June 26th, 2010

iPad + Goodreader = Scary security risk

It’s not often I blog at 8am on a Saturday but this alert about Goodreader on the iPad from Jason Griffey’s discovery at the American Library Association conference is too scary to let pass by.

By default, Goodreader doesn’t require authentication or any warning to connect via Bonjour, and it allows you to browse AND DOWNLOAD any files that are so shared. Sitting in the Conference Center lobby, I was able to connect to two different iPads, view and grab files arbitrarilly, and push files TO the iPads as well.

Thinking about the implications of iPads that may contain cached sensitive medical information or documents with login or other data outside a secure hospital system (how many of us catch up on a little bit of work while at Starbucks?) setting  freaks me out even more. What opportunities are there for medical librarians, hospital IT departments and med students/residents/clinicans to easily share what devices they are using and be aware of the latest security risks and how to resolve them?

Posted at 08 28 AM | 3 Comments » | print this post

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3 Responses to “iPad + Goodreader = Scary security risk”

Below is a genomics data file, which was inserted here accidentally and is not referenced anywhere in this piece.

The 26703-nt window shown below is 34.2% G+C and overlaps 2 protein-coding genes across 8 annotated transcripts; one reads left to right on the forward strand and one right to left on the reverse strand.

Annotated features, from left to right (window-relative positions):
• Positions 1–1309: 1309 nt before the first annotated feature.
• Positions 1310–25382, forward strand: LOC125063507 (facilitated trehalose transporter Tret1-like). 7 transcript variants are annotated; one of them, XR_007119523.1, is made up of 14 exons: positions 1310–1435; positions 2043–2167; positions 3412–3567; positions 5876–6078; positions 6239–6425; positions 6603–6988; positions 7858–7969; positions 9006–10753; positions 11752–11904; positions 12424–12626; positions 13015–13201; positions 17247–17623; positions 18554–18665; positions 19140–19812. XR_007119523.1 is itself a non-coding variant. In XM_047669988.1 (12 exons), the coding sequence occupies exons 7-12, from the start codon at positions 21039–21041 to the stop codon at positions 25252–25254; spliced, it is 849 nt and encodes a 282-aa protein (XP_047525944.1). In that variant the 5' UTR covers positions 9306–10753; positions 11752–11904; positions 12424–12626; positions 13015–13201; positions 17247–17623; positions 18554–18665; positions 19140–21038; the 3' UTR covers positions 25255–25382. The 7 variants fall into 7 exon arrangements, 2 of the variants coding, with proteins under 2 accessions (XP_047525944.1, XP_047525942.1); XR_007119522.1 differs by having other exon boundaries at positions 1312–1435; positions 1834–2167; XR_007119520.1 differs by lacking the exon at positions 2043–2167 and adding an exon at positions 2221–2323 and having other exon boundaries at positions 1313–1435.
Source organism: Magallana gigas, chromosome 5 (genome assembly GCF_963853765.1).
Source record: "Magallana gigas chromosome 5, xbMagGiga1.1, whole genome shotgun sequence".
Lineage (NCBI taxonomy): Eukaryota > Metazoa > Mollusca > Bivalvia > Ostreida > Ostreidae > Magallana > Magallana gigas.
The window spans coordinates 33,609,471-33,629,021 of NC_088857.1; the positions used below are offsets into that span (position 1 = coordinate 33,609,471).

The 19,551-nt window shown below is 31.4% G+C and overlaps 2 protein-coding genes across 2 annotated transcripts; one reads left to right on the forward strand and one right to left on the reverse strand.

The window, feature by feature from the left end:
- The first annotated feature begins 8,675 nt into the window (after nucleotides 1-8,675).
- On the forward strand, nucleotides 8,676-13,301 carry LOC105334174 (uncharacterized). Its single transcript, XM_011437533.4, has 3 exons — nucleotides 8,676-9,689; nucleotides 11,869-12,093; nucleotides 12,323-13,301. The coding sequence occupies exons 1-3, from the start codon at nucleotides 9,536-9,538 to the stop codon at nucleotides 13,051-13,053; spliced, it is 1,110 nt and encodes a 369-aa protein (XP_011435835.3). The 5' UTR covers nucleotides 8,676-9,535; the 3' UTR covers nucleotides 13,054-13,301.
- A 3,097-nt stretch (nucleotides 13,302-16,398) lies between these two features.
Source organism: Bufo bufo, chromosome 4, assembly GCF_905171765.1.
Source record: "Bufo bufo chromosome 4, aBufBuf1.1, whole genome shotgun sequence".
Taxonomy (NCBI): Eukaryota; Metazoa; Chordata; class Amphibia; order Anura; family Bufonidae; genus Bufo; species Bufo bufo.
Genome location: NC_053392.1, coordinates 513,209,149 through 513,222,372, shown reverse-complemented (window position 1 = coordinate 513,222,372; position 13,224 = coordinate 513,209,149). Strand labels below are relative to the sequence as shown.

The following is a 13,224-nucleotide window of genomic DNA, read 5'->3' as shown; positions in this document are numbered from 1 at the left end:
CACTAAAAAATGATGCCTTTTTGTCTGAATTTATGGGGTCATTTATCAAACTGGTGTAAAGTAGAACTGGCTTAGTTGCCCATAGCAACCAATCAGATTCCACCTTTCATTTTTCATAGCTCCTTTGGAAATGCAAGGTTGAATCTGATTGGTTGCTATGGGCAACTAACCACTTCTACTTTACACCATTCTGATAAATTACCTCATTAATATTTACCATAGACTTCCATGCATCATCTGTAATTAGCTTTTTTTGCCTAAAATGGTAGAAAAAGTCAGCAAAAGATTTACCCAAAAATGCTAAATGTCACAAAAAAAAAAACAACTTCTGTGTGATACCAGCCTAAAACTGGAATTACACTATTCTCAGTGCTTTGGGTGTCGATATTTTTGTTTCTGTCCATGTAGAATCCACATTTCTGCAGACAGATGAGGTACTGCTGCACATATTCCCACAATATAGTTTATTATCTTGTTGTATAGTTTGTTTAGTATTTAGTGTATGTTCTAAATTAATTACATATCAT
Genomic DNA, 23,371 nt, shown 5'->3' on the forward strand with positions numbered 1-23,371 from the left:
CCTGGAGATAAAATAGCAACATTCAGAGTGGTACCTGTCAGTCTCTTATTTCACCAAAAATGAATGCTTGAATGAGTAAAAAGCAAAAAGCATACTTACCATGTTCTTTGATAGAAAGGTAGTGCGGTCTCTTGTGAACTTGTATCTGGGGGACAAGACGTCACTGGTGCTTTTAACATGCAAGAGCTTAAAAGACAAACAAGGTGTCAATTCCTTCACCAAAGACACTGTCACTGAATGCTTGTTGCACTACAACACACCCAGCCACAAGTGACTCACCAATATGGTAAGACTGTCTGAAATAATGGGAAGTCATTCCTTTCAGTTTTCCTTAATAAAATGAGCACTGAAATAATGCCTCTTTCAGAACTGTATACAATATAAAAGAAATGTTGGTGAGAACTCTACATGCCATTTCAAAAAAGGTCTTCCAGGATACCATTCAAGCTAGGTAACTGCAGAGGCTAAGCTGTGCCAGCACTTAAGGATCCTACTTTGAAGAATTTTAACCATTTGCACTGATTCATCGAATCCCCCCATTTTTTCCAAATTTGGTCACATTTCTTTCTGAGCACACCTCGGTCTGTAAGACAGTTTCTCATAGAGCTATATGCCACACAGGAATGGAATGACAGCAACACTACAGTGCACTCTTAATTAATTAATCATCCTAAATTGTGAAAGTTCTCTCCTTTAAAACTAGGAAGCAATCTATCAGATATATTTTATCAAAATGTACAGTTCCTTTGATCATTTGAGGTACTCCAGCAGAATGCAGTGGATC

1. […] This post was Twitted by mdwright […]

  2. […] This post was mentioned on Twitter by Nikki D., Mary-Doug Wright. Mary-Doug Wright said: RT @eagledawg: iPad + Goodreader = Check your wifi settings or scary stuff possible. http://bit.ly/aoR7IV […]

  3. timothy morgan says:

    Definitely unsettling. You’d hope it would be librarians that would be helping to educate people about these risks, but then we have to assume it was librarians who had their unencrypted passwords and financial info in a shared folder for which they never bothered to check the access settings. *Somebody* is going to have to do some education. (And Goodreader had better fix their app.)

    I did some testing with the Lite version on iPhone 3GS… From computer to iPhone: I can’t get or put files unless the Goodreader is specifically waiting for file transfer (you have to be on a certain page in the app) AND I know the network address of the phone (i.e., it doesn’t appear to be advertised through Bonjour) … so it feels somewhat secure, without having changed any of the default settings. (Not that I would ever store sensitive information on it.) Don’t know if the full version, the iPad version, or the mobile-to-mobile interface leads to different results.

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